Level III Task 2

Background Research:

Start a new page on your Google Site and title it “Background Research”.

Background Research:

The main purpose of a background research is to gain knowledge about your research topic and to summarize the scientific concepts that relate to your experiment. It should be written in a paragraph format (3-5 paragraphs with main idea, supporting details and conclusion). Background research information should come from accredited sources such as peer-reviewed science journals, articles and books. Avoid using wiki as a resource.

A well written background research should include following ideas:

  •          Provide general introduction about your research topic.
  •          Explain why this research topic is important scientifically and if applicable, explain any societal impact of your research.
  •          Include definition of key terms as it relate to the research topic.
  •          Describe scientific principals as it relate to the research topic.
  •          Provide brief summary of previously published research experiments, data and findings as it relate to your research topic (all information should be from accredited sources and properly cited in APA format)
  •     Be sure to do in-text citation in APA format. See some examples below and refer to OWL for help. 
                  If you are directly quoting from a work, you will need to include the author, year of publication, and the page number for the reference (preceded by "p."). Introduce the quotation with a signal phrase that includes the author's last name followed by the date of publication in parentheses. 
                  Note: APA style requires authors to use the past tense or present perfect tense when using phrases to describe earlier research. E.g., Jones (1998) found or Jones (1998) has found...
                          
                  Example: 
                  #1 According to Jones (1998), "Students often had difficulty using APA style, especially when it was their first time" (p. 199). 

                  #2 Jones (1998) found "students often had difficulty using APA style" (p. 199); what implications does this have for teachers? 

                  If the author is not named in a signal phrase, place the author's last name, the year of publication, and the page number in parentheses after the quotation.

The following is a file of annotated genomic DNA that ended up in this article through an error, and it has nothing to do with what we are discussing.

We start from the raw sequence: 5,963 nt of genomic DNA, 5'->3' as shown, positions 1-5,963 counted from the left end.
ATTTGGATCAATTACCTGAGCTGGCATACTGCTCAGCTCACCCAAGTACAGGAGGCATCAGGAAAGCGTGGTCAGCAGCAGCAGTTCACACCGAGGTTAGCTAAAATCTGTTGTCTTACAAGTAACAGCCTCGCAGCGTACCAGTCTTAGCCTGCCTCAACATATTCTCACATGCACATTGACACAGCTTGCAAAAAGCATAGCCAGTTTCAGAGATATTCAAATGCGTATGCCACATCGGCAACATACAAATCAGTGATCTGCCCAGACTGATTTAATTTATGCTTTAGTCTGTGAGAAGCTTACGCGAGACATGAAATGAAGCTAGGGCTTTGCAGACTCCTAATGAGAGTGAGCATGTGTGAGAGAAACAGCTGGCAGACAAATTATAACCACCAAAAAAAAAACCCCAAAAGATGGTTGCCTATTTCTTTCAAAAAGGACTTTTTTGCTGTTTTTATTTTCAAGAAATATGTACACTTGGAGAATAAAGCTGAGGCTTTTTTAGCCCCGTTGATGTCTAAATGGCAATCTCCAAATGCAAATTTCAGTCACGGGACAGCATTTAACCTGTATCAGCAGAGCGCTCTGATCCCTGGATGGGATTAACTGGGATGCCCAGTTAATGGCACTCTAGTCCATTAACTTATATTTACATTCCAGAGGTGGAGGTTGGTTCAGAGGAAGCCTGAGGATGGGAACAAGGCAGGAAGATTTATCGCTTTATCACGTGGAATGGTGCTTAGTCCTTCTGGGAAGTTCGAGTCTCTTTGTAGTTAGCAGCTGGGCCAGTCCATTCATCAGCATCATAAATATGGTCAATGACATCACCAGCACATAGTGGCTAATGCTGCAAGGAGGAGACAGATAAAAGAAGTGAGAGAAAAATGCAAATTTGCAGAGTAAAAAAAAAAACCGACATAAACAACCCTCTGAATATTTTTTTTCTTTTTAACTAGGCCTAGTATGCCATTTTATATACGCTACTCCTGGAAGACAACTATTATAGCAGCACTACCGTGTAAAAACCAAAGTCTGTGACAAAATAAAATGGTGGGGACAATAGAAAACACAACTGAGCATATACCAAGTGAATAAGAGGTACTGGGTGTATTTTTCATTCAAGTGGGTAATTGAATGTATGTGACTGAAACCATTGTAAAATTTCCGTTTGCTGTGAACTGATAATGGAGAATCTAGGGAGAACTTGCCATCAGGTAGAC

Example: 
                  #3 She stated, "Students often had difficulty using APA style," but she did not offer an explanation as to why (Jones, 1998, p. 199).

References or Bibliography:

Include at least three references from a (journal, article, or book). Avoid including wiki as a reference. Use APA style for in-text citation and reference (see how to do APA citation here). 

  • References cited in text must appear in the reference list: conversely, each entry in the reference list must be cited in text. 
  • Arrange these references in alphabetical order.
  • Give the year the work was published in parentheses. If no date is available write (n.d). 
  • Use italics for titles of books, newspapers, magazines, and journals.
  • Include correct hyperlink address for online resources followed by authors name, data published, title, and volume (etc.)

            Examples of APA references in alphabetical order:

            Berndt, T. J. (2002). Friendship quality and social development. Current Directions in Psychological Science, 11, 7-10.

 

Bernstein, M. (2002). 10 tips on writing the living Web. A List Apart: For People Who Make Websites, 149. Retrieved from

            http://www.alistapart.com/articles/writeliving

 

PCalfee, R. C., & Valencia, R. R. (1991). APA guide to preparing manuscripts for journal publication. Washington, DC: American Psychological Association.


Merriam-Webster's collegiate dictionary (10th ed.).(1993). Springfield, MA: Merriam-Webster.

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